December 2011


the two-fisted Gonzo image I used on my shirtsfor Terry and John

“We can’t stop here.  This is bat country.”  (Fear and Loathing in Las Vegas, p 18)

It’s Nixon who started all of this and I can’t help but think that would make Hunter smile.  When I was first getting into a serious love of film, one of the first great films I watched was All the President’s Men.  Then I read the book, and I was just hooked.  I could do a whole For Love of Books post on books about Nixon and the Nixon administration.  And I already had the makings of a serious political junkie, having been apparently the only fifth grader at Taft Elementary willing to offer up support of Walter Mondale.  I followed the trail through the primaries in 88 and less than four years later, had a serious conversation with my best friend, John, and we decided that of all the candidates, it was Bill Clinton that was the best chance – both for the country, and for getting elected.  I couldn’t get enough of it.  And through it all, I was reading books about Nixon.  So, somewhere along the line, not long after Nixon died, I bought a book called Fear and Loathing: On the Campaign Trail ’72. (more…)

Fear and Loathing in Las Vegas: our three copies plus the film

Fear and Loathing in Las Vegas: A Savage Journey to the Heart of the American Dream

  • Author:  Hunter S. Thompson
  • Rank:  #26
  • Published:  1972
  • Publisher:  Random House
  • Pages:  204
  • First Line:  “We were somewhere around Barstow on the edge of the desert when the drugs began to take hold.”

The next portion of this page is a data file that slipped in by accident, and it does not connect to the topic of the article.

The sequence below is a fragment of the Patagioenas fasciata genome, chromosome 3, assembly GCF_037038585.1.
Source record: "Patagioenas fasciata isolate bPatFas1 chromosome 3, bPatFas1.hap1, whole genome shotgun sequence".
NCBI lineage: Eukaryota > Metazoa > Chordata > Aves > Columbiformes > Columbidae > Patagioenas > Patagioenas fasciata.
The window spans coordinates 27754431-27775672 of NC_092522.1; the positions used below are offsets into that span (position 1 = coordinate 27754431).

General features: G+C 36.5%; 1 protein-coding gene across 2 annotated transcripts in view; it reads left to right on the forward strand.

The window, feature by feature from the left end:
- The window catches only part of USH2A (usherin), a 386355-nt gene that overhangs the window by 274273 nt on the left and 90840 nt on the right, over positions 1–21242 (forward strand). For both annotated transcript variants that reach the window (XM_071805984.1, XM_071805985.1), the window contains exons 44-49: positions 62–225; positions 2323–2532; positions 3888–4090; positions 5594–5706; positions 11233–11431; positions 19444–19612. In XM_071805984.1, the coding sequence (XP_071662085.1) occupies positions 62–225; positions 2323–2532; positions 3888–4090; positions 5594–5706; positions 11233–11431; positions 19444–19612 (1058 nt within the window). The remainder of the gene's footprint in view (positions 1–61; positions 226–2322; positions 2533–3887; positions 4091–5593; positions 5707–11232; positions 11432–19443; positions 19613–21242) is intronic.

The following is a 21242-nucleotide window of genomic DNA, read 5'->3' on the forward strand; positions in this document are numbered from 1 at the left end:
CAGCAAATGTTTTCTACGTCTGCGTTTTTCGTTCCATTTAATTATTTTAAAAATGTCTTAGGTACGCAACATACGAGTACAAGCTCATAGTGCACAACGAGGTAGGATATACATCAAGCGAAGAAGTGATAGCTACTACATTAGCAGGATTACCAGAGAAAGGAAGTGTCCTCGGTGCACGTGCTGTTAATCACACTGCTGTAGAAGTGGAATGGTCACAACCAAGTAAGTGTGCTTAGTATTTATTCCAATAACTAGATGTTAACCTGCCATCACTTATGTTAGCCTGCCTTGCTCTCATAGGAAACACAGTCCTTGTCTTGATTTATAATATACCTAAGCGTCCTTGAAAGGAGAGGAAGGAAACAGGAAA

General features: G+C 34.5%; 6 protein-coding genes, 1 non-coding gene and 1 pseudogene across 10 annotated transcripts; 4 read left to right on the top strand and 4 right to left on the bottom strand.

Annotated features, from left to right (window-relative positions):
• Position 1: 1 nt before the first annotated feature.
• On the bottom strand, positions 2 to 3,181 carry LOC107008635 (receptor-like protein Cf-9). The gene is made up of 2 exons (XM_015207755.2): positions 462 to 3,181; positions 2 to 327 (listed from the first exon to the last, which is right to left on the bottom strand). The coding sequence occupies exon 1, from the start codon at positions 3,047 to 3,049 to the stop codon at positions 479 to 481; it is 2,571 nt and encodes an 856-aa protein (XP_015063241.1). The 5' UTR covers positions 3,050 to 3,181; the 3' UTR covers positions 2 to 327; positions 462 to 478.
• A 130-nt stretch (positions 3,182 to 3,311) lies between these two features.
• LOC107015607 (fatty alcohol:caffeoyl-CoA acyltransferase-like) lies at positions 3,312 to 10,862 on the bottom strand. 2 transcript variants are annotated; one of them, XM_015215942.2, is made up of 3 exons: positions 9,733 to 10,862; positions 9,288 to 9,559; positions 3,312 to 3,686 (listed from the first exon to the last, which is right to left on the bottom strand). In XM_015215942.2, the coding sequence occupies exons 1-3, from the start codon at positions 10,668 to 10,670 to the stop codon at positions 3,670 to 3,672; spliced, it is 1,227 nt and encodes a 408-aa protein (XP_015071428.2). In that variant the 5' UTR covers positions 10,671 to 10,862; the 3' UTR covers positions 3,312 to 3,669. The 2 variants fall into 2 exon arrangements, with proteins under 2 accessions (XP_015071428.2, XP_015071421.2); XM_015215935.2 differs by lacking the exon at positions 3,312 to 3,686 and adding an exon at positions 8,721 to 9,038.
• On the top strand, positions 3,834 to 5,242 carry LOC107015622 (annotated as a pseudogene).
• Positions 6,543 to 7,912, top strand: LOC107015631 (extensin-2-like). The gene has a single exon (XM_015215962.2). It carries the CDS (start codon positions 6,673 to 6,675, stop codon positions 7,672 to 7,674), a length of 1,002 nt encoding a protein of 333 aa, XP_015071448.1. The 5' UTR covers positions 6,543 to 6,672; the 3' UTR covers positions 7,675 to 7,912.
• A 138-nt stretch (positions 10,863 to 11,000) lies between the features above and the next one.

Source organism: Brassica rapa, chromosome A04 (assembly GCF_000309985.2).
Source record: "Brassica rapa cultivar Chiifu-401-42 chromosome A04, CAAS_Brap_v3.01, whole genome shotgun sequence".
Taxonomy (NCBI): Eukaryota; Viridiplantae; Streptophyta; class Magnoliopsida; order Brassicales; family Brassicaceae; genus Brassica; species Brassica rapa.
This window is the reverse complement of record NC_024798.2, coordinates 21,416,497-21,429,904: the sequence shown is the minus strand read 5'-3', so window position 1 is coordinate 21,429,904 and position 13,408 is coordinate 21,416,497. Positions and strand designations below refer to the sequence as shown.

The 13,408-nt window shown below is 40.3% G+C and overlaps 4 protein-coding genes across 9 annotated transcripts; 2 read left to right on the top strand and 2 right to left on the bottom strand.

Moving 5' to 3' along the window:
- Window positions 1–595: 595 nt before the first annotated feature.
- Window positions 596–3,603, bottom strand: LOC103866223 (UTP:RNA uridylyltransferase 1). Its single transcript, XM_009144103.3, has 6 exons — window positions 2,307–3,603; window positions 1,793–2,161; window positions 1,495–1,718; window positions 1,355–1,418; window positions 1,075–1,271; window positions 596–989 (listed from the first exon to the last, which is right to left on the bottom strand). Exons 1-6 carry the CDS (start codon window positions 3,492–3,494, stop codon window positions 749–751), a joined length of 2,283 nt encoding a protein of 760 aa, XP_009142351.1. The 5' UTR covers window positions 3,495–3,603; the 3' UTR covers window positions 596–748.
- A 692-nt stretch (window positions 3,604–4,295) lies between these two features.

• Last Line:  “I felt like a monster reincarnation of Horatio Alger . . . a Man on the Move, and just sick enough to be totally confident.”
  • ML Edition:  1996  (gold cover Fear and Loathing in Las Vegas and Other American Stories)
  • Film:  1998  (***.5 – dir. Terry Gilliam)
  • First Read:  Spring 1996

(more…)

Our move is mostly done.  It’s mostly little crap, but with daylight gone by the time we’re done with work, it is going slow.  But I hope to have a new post up by the end of the weekend.

Roberto Benigni is only the second worst director – but would you recognize a picture of Frank Perry?

Here is the start of the list of all the 210 directors who have been nominated for Best Director at the Academy Awards.  Using my point system (explained here), I have ranked all of them.  This initial list is only the bottom 10, but the rest of the lists will cover 25 directors at a time.

  • #210:  Frank Perry
  • #209:  Roberto Benigni
  • #208:  Adrian Lyne
  • #207:  Martin Brest
  • #206:  Mel Gibson
  • #205:  Michael Anderson
  • #204:  Richard Rush
  • #203:  Harry Beaumont
  • #202:  Irving Cummings
  • #201:  Scott Hicks

Most of the categories below are fairly self-explanatory.  For those directors with a Sarris Category, that is the classification assigned to the director by Andrew Sarris in his seminal book The American Cinema.  Since Sarris published that book, the first real guide to rating directors, in 1968, many directors aren’t listed.  All quotes noted from Sarris are from that book while all quotes noted from David Thomson are from the 2002 edition of The New Biographical Dictionary of Film.

It’s an interesting little tidbit that of the worst five directors, four of them are ostensibly still active, though, since 2003, only Mel Gibson has directed any films, and even he hasn’t been behind the camera in five years now. (more…)

Light in August

first edition cover of Light in August (1932)

  • Author:  William Faulkner  (1897  –  1962)
  • Rank:  #27
  • Published:  1932
  • Publisher:  Harrison Smith and Robert Haas
  • Pages:  507  (Vintage Corrected Text)
  • First Line:  “Sitting beside the road, watching the wagon mount the hill toward her, Lena thinks, ‘I have come from Alabama: a fur piece.”
  • Last Lines:  ” ‘My, my.  A body does get around.  Here we aint been coming from Alabama but two months, and now it’s already Tennessee.’ “
  • Acclaim:  Modern Library Top 100 English-Language Novels of the 20th Century (#54); All-TIME List
  • ML edition:  #88 (two dust jackets – 1950, 1966); College Edition; Gold  (2002)
  • Series:  Yoknapatawpha County
  • Film:  none
  • First Read:  Summer, 1996 (more…)